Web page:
[opendtv] Re: PR: I want my DTV

  • From: Craig Birkmaier <craig@xxxxxxxxx>
  • To: opendtv@xxxxxxxxxxxxx
  • Date: Thu, 1 Jul 2004 08:30:22 -0400

At 1:37 PM -0400 6/30/04, Manfredi, Albert E wrote:
>Craig Birkmaier wrote:
>>  According to the following report, it is DVD, NOT
>>  HDTV that is driving the adoption of new digital
>>  television displays in most areas of the world...
>I think you seriously misinterpreted what the article
>is saying. As in:
>"High-definition television (HDTV) - a subset of
>the overall DTV market - will eventually have a
>dramatic impact on consumer education and
>adoption of digital TV in certain parts of the

What misinterpretation?

Note the use of the term "eventually."

The reality is that even here in the U.S., TODAY, DVD is a stronger 
driver of purchases of HD capable displays than HD receivers and/or 
program services.

I agree that HD will be a strong driver in the future as it becomes 
more pervasive, ESPECIALLY in non-entertainment applications of 
digital media.

I do not agree that HD entertainment is going to cause any 
significant shift in the mass market for TV displays in the next few 
years. Perhaps in a decade we may see HD become commonplace. For the 
rest of this decade it is going to remain a market niche, closely 
coupled with home theater systems.
>"At this point, HDTV content delivery, and therefore
>set adoption, is essentially limited to Australia,
>Canada, Japan, South Korea, and the United States for
>the foreseeable future. Digital TV in other parts of
>the world will continue to be driven by advances in
>flat-panel displays and the red-hot DVD market, ..."

Yup. In the countries listed above there is some HD content 
available. Korea may be the most advanced in terms of peo0ple buying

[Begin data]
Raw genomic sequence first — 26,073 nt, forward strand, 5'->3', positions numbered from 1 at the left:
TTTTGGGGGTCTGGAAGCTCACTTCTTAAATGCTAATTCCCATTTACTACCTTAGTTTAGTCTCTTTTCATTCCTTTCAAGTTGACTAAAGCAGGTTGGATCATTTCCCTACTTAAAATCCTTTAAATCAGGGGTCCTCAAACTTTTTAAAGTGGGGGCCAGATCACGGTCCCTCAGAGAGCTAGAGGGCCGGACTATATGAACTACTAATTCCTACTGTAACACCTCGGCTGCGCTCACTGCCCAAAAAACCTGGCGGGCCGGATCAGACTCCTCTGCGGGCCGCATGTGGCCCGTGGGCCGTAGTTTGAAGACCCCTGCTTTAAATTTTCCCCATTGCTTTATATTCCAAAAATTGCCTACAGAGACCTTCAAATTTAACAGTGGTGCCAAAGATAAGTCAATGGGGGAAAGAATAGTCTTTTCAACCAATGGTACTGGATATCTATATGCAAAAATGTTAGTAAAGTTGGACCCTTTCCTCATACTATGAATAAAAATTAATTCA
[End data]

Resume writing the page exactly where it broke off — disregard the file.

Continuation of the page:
HD capable displays and actually watching HD programming. In 
Austrailia there is VERY LITTLE HD content available today, as is the 
case in Japan. Canada is mostly getting its HD content from the U.S. 
In all of these countries, DVD is the dominant driver of sales of HD 
capable displays today.

>Bottom line is that only in those parts of the world
>where HDTV is unavailable will DVD *alone* drive the
>adoption of so-called digital TV, according to this

Nobody said anything about "alone." The dominant driver in my 
purchase of an HD capable display was the desire for a "watchable" 
big screen image. The integration of a deinterlacer for SDTV was the 
dominant driver of my purchase. DVD was second. HD is now on the 
horizon, but still mostly unimportant to my family.

Ther are other drivers as well. Perhaps the most significant is the 
appeal of flat or very thin cabinets that take up less space in the 
room. For others, it is the ability to display the progressive scan 
output of a PC, which can act as a DVR, source of content (tuners and 
libraries of images and music), and a portal to IP based services. HD 
is just one of many factors that are causing people to buy HD capable 

>So when you say "in most areas of the world," it's
>only true because "most areas" won't see HDTV for
>some time!

We even disagree here.

Because of the success of HD as a niche service in the U.S. and a few 
other countries, and especially because a significant amount of 
premium content is now being made available in HD, it is likely that 
HD services will be available in virtually all developed countries in 
the next 2-3 years. The most likely form of distribution for this 
content will be satellite. Cable will also be a factor in some areas. 
And HD-DVD is just around the corner, IF the major content providers 
elect to support the new standard.

The reality is the same around the world. HD is now, and will become 
an important driver of premium television services in the near 
future. This should not be confused with the continuing mass market 
for SDTV. As Mark Schubin pointed out in this week's memo:

>- NPD Intelect, which measures sales to consumers (except Wal-Mart, 
>catalogs, and Internet) reported 404,660 CRT-based projection TVs in 
>the first quarter and 56,623 microdisplay-based (DLP and different 
>forms of LCD) projection TVs. LCD 27-inch and up exceeded plasma. 
>But CRT still has a roughly 11 times more units sold than non-CRT:

The mass market is not going HD anytime soon.

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